Mainstream hip-hop fans have a knack for overlooking Royce da 5’9.” Between his stints with Bad Meets Evil, Slaughterhouse, and PRhyme, the Detroit legend has stayed busy throughout his career. He’s benefitted from a successful solo output as well. Sixteen years removed from his first studio album, Royce continues to put in the work.
After releasing his PRhyme 2 project with DJ Premier back in March, Royce decided to deliver his seventh solo album, Book of Ryan. The hour and eleven minute saga acts like a debut, with Royce taking a more introspective look into his family’s grievances. The album is a learning process for the Detroit rapper, as he weaves his way through spoken word and boom-bap production.
The Book of Ryan puts mental illness and addiction to the forefront, but rather than merely mentioning it, Royce attempts to figure out specific ways he can cope with his troubling circumstances. The rapper follows pure instinct when answering questions from his son for a paper about his conflicted father.
Royce sounds like he’s a veteran at life, but still has more to learn. His major flaw is his tendency to over-explain what’s about to happen, specifically on the “Intro” track, and “Woke” song. Even “My Parallel (Skit)” exemplifies Royce’s penchant for giving listeners a unnecessary rundown of what’s about to be explored topic-wise.
When the meat of the album finally arrives, Royce’s extraordinary lyricism and storytelling shines through. The lead single, “Caterpillar,” is a throwback to the Bad Meets Evil days, where he and Eminem would go bar for bar. While the metaphor embedded in the track seems a little simplistic, the irresistible 90s style beat caught my ear right from the get-go.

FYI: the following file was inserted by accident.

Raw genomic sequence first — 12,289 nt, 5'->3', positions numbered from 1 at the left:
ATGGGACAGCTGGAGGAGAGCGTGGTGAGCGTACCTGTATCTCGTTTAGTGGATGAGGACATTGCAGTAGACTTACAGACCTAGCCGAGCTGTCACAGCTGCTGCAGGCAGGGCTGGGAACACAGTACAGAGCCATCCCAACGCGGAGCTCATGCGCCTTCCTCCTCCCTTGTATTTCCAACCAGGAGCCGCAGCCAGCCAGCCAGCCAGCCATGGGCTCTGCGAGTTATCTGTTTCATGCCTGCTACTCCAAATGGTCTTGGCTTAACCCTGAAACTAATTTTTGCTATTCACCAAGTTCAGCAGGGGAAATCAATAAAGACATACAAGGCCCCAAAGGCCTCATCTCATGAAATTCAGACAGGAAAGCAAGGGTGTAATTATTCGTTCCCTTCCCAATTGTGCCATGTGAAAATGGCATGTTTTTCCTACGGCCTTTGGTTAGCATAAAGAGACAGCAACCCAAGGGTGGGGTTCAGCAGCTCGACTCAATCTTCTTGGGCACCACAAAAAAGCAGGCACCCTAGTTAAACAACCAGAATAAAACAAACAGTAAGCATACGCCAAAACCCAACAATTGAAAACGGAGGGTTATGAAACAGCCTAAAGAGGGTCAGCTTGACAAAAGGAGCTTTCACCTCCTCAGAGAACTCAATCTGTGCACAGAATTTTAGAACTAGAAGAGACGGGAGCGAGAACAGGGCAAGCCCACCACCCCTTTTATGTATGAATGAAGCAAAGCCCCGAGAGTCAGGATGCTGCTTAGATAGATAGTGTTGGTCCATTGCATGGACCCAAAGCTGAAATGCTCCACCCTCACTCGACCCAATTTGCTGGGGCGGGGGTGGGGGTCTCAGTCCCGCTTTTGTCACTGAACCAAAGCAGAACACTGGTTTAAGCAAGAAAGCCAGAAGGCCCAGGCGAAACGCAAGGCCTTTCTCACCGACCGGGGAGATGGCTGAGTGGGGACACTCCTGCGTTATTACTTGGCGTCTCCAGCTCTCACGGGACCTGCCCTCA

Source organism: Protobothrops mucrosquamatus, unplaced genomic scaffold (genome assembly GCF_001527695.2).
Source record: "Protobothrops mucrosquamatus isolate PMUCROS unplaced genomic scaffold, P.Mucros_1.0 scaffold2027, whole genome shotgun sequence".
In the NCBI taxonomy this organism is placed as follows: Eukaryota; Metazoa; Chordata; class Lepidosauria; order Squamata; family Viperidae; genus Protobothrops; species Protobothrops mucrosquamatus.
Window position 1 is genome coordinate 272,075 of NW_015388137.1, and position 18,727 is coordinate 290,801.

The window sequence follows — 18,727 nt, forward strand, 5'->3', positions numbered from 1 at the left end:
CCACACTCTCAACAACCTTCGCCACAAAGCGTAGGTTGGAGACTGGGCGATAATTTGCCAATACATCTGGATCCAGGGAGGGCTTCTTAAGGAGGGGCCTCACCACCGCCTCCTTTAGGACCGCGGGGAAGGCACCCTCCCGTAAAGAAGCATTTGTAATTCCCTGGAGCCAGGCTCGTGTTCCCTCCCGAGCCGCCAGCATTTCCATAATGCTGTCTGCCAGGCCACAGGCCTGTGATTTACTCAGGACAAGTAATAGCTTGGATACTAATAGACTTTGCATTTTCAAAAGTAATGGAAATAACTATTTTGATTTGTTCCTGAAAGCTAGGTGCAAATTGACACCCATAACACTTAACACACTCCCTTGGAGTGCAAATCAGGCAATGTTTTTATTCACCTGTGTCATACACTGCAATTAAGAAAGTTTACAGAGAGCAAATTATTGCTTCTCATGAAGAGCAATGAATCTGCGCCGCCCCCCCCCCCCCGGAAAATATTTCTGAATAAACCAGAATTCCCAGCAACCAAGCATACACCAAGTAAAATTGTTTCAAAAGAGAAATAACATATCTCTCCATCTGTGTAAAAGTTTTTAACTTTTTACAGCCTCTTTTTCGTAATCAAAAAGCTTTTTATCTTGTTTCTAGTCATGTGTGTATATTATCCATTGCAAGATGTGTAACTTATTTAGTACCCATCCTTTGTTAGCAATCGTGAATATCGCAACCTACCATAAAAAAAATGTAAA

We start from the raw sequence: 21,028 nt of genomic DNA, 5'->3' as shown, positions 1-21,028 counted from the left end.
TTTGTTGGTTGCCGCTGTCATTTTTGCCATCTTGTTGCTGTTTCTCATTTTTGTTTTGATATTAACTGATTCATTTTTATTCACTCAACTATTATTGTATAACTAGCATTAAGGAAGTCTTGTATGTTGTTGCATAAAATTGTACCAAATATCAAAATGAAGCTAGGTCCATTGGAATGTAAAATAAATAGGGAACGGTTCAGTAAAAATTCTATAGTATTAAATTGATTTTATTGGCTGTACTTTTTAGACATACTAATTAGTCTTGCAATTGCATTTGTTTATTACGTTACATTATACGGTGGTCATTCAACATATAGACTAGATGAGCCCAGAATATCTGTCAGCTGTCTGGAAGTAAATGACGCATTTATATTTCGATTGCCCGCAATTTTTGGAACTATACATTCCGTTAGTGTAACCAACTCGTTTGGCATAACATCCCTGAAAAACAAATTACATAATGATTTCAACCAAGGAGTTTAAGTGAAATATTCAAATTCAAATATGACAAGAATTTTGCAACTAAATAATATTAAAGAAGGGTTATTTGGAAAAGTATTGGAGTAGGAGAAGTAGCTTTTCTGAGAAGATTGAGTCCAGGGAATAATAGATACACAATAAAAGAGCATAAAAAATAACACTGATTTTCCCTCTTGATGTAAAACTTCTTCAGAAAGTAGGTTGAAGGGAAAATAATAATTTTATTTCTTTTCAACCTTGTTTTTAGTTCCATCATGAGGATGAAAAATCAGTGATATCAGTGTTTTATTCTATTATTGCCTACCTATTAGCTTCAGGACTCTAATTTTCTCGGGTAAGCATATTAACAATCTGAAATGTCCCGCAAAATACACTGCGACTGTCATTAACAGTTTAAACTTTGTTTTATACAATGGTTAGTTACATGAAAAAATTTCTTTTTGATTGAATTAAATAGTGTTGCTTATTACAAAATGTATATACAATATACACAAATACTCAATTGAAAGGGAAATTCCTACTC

The middle of the record is some of the best rap music I’ve heard all year. Royce captures listeners with his poetic style of flowing, and gives us a nostalgic feel. He tackles a multitude of taboo subjects, like his relationship with God (“God Speed”), what power really means (“Power”), and the conflicts that come with materialism (“Summer On Lock.”). Pusha T’s harrowing chorus really drives the bleakness of the latter song home.
The vocal edits on “Cocaine” were a nice touch of unpredictability, and Royce’s pain radiates right off his voice. He has a much-needed moment of closure after speaking on his father’s trials and tribulations, especially with drugs. He also experiences a minute of realization about his own life, and how much he’s impacting his kid. I wish Kanye would delve into a theme like this more often.
Even “Boblo Boat” paints a picture for listeners about the good times in Royce’s life, specifically when him and his family would go to their local amusement park. J Cole brings another top-notch verse, and tells his own story about life in the Ville.
Royce does struggle to end the album, as he reverts back to over-explaining his themes, mainly on “Stay Woke.” It’s almost as if he needs to convince himself that he’s some kind of social justice warrior. In some senses he is, but for most of the record, he takes a more personal route lyrically. Both of the “Woke” songs felt out of the place in the context of the album.
The single, “Anything/Everything” was a little confusing to me, mainly because it’s very empty, and very short. He restates a lot of the things he’s already mentioned, and oddly uses quotes from other people to round out the track. On top of that, the “Caterpillar” remix did nothing other than add an obnoxious verse from Logic about how black he is. The Eminem version was immensely more entertaining.
Despite the poor finish to the project, Book of Ryan still acts as a leeway into Royce’s own state of mind. He wrestles with fatherhood and the effects his dark past has had on him, even to this day. In a world where trap music rules the mainstream, Royce da 5’9” returns with an introspective look into his past, and a blueprint for how he should approach his optimistic future.